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Giver, beware

Do the claims of these potential holiday presents hold up under scrutiny? The experts weigh in.

December 17, 2007|Chris Woolston | Special to The Times

It's a jolly time of year for companies selling health products. The credit cards are flying, wishful thinking hits an annual high, and shopper skepticism doesn't come easy. But many gadgets or supplements have all of the health-enhancing power of a lump of coal. And though a gift that actually boosts health could make someone's season, hokum is still hokum, even if it's wrapped in a bow.

We took a look at eight health products that seem to make some outlandish, questionable or just goofy claims. The verdict: If you put them all together, Santa would definitely have a mixed bag.



The StressEraser is a hand-held biofeedback device that promises "stress-free living," a bold claim for the holidays or any time of year. Sold online for about $300, the Walkman-sized device monitors your pulse with infrared light and translates your heart rate into a series of electronic waves on a small display screen. Users are instructed to breathe along with the waves while thinking calming thoughts such as "I am relaxed." Just 15 minutes of this focused breathing each night before bed is supposed to banish stress from your life.

After using the StressEraser several times, the Healthy Skeptic can report that he still feels stress. Still, the device is undeniably calming. Watching your heart rate and concentrating on breathing leaves little room for other thoughts.

Mrs. Skeptic used the device three times before bed, and each time she enjoyed a solid night's sleep, which for her is an accomplishment. On the night she didn't use it, she was back to fidgeting, staring at the ceiling and, she later admitted, spending an inordinate amount of time wondering if hamsters could ride bicycles. The StressEraser and similar hand-held biofeedback devices should "generally relax people," says Robert Jenkins, a biofeedback practitioner and the chief psychologist and neuropsychologist at George Washington University Medical Center in Washington, D.C.

But like treadmills and stationary bikes, he says, there's a good chance the StressEraser will end up in storage before its time. "People buy these units without any guidance," he says. Users should try it at least 10 to 20 times to get the full effect, he says, "but by then, it's likely to be sitting in a drawer."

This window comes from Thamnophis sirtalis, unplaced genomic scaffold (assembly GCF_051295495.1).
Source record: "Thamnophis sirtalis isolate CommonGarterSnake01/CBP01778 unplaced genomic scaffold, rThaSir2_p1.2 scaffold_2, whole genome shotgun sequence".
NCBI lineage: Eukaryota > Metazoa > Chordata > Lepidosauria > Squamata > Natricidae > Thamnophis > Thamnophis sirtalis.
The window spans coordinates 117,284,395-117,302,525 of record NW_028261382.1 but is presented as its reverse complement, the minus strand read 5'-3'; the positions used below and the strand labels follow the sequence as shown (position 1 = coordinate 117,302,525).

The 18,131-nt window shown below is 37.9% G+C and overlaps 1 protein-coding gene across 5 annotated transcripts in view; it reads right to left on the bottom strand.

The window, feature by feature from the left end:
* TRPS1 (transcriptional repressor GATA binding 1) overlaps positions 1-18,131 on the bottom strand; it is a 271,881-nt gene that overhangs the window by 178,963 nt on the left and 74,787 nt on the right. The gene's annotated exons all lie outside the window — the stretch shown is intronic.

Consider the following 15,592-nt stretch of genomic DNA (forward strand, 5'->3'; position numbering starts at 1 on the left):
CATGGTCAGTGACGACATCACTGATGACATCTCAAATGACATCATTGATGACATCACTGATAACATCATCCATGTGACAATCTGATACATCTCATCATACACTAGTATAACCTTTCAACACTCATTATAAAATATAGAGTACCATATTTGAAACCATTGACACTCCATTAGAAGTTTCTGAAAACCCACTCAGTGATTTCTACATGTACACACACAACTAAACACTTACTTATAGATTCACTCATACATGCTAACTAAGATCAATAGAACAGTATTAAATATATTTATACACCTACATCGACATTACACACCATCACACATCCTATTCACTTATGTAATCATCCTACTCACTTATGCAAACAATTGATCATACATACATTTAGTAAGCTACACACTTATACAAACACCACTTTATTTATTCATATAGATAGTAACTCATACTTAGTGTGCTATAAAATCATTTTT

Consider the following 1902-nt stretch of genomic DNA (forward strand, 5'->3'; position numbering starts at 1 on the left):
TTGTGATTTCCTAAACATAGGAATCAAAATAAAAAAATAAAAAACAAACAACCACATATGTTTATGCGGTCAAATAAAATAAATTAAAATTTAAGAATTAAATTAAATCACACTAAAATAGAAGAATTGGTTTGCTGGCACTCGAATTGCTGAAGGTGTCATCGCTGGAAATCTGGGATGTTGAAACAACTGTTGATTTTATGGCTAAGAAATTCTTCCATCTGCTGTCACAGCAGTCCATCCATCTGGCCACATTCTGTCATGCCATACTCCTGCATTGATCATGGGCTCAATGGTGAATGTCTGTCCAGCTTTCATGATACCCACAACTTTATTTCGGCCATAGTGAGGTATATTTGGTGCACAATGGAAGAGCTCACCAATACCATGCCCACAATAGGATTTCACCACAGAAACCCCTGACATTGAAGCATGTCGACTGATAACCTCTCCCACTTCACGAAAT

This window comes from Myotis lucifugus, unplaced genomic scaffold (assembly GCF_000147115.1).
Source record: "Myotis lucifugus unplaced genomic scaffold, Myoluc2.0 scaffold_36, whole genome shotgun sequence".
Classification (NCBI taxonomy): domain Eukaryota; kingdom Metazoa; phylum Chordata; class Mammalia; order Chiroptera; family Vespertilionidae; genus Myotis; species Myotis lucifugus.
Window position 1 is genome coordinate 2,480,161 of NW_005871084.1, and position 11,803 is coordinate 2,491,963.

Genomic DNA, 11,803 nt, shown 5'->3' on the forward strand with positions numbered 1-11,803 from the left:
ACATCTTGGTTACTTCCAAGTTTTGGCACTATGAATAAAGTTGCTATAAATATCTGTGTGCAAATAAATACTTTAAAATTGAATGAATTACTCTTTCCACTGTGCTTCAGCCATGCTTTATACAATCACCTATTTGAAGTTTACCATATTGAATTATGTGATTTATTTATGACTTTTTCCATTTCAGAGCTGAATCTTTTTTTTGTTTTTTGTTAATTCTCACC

There are other, cheaper options for anyone looking for a break from stress. You don't need a machine to show you how to take deep, regular breaths, and you can meditate without prompts from a display screen. But if you feel most at peace with a gadget in your hand, the StressEraser might be for you.



Every night, you cycle through five different stages of sleep, ranging from borderline comatose to almost awake. The two deepest stages of sleep are the most restful, but also the least compatible with alarm clocks. If an alarm catches you in deep sleep, you'll wake up dazed and groggy, a state that could last well into your first cup of coffee.

The Sleeptracker wristwatch -- available online and sold through Brookstone and other catalogs for $150 to $180 -- promises to prevent rude awakenings by tracking sleep phases.

The watch has a motion detector that constantly monitors your movements through the night. When morning arrives, the watch supposedly sounds the alarm only when it detects restless movements that go along with the lightest phases of sleep. "When you're tossing and turning, you're virtually awake," says Lee Loree, the inventor of Sleeptracker. According to the company website, the Sleeptracker is "ideal for anyone who wants to wake up alert and ready to start the day."

The Sleeptracker -- or any motion-sensing device -- can accurately tell whether a person is sleeping or awake, says Dr. Gerald Rich, director of the Pacific Sleep Program in Portland, Ore., and a spokesman for the American Academy of Sleep Medicine. The Sleeptracker records your sleep time, which, Rich says, can be valuable information if you're seeking a doctor's help for sleep trouble.

But the claim that the Sleeptracker somehow synchronizes the alarm with your sleep phase just doesn't hold up, Rich says. "There's no way this kind of device can detect sleep phases," he says. Inevitably, there will be mornings when the alarm goes off during the deepest phase of sleep, and it will be just as unwelcome as ever.

Loree says that his company has sold more than 30,000 Sleeptrackers and fewer than 5% of those have been returned by dissatisfied customers. "We would have significant return problems if it didn't help people," he says.



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